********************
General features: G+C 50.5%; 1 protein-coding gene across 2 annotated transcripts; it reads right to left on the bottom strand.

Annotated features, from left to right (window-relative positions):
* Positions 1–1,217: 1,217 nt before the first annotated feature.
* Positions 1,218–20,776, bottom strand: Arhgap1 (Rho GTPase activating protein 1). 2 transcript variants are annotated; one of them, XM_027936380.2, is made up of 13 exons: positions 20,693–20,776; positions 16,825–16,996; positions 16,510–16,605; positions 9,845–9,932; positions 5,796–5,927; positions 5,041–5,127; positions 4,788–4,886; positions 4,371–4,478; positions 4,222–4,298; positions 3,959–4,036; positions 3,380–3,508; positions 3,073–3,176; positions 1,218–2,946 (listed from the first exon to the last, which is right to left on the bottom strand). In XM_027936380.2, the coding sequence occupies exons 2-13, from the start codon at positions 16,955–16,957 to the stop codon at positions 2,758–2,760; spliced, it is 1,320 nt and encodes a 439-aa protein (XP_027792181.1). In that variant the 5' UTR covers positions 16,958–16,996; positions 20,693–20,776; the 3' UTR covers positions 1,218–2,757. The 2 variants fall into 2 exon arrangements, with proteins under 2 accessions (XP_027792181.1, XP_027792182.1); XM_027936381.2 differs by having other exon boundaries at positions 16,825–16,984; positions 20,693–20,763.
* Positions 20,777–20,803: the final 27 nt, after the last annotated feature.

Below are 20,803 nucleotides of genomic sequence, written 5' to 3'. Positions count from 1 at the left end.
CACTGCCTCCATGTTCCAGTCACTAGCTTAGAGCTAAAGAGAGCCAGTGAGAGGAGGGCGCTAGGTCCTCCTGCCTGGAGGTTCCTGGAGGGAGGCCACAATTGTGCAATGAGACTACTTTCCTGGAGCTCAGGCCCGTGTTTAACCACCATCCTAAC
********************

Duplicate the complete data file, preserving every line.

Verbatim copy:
General features: G+C 50.5%; 1 protein-coding gene across 2 annotated transcripts; it reads right to left on the bottom strand.

Annotated features, from left to right (window-relative positions):
* Positions 1–1,217: 1,217 nt before the first annotated feature.
* Positions 1,218–20,776, bottom strand: Arhgap1 (Rho GTPase activating protein 1). 2 transcript variants are annotated; one of them, XM_027936380.2, is made up of 13 exons: positions 20,693–20,776; positions 16,825–16,996; positions 16,510–16,605; positions 9,845–9,932; positions 5,796–5,927; positions 5,041–5,127; positions 4,788–4,886; positions 4,371–4,478; positions 4,222–4,298; positions 3,959–4,036; positions 3,380–3,508; positions 3,073–3,176; positions 1,218–2,946 (listed from the first exon to the last, which is right to left on the bottom strand). In XM_027936380.2, the coding sequence occupies exons 2-13, from the start codon at positions 16,955–16,957 to the stop codon at positions 2,758–2,760; spliced, it is 1,320 nt and encodes a 439-aa protein (XP_027792181.1). In that variant the 5' UTR covers positions 16,958–16,996; positions 20,693–20,776; the 3' UTR covers positions 1,218–2,757. The 2 variants fall into 2 exon arrangements, with proteins under 2 accessions (XP_027792181.1, XP_027792182.1); XM_027936381.2 differs by having other exon boundaries at positions 16,825–16,984; positions 20,693–20,763.
* Positions 20,777–20,803: the final 27 nt, after the last annotated feature.

Below are 20,803 nucleotides of genomic sequence, written 5' to 3'. Positions count from 1 at the left end.
CACTGCCTCCATGTTCCAGTCACTAGCTTAGAGCTAAAGAGAGCCAGTGAGAGGAGGGCGCTAGGTCCTCCTGCCTGGAGGTTCCTGGAGGGAGGCCACAATTGTGCAATGAGACTACTTTCCTGGAGCTCAGGCCCGTGTTTAACCACCATCCTAAC